Navy SEALs and lethal assumptions

They have a hostage inside the house. The insurgents have taken the local police chief’s nephew and hold him for a ransome.

You are the SEAL team leader. Your mission is to get the boy out unharmed.

Image for post
Image for post

Everything is already planned out. The team is ready to move at your command. But just at the last moment new intel arrives.

There are IED:s buried on the ground. Improvised explosives! And a machine gun in the house.

You’re the team leader. What do you do?

The first impulse is natural. It might be not to go in, because it is not worth the risk. Maybe the impulse would be to abort the mission or to return and re-plan.

But let me ask you this one thing:

On what capture/kill direct-action raid can you be certain there are no explosives buried in the ground?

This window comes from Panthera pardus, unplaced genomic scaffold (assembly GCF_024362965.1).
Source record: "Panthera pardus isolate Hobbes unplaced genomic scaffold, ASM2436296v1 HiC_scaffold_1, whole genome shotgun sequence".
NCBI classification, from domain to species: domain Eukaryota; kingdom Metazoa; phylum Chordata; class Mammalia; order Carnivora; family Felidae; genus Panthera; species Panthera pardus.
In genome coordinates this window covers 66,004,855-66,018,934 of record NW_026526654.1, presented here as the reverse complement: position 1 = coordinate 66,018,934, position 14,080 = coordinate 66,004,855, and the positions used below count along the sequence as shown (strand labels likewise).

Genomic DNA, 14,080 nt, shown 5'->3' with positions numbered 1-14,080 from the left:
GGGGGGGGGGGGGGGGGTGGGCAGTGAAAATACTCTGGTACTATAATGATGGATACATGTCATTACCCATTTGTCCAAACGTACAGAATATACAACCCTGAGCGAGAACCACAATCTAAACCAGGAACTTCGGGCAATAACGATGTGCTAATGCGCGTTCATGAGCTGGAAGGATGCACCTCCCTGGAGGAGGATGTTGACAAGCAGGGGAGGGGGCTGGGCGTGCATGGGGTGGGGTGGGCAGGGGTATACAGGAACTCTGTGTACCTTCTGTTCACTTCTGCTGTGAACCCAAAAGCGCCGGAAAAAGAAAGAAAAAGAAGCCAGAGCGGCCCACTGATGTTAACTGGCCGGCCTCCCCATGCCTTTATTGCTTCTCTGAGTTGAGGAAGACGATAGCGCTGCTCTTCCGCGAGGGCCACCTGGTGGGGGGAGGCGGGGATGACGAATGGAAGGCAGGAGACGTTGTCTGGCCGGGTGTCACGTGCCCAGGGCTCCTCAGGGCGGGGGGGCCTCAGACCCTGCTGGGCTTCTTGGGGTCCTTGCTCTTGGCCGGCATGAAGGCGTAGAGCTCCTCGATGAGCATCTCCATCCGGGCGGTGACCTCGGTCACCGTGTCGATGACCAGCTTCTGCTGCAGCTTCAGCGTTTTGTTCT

Of course the answer is obvious. None. There can be no such mission when we can really be certain that there are no deadly explosives hidden somewhere. In fact that kind of assumptions are lethal.

As a software professional, this flags just one question in my mind. Why is it then, that we so often release our software products sided with lethal assumptions instead of preperations for the what-ifs?

Now the next time you have launches and go-lives ahead. Plan like a SEAL. Gather intel. Don’t afford the assumptions. Prepare for the what-ifs. Test.

Success will follow.

This post was inspider by the awesome book Extreme Ownership by Jocko Willink and Leif Babin. Both Ex-Navy SEALs.

Get the Medium app

A button that says 'Download on the App Store', and if clicked it will lead you to the iOS App store
A button that says 'Get it on, Google Play', and if clicked it will lead you to the Google Play store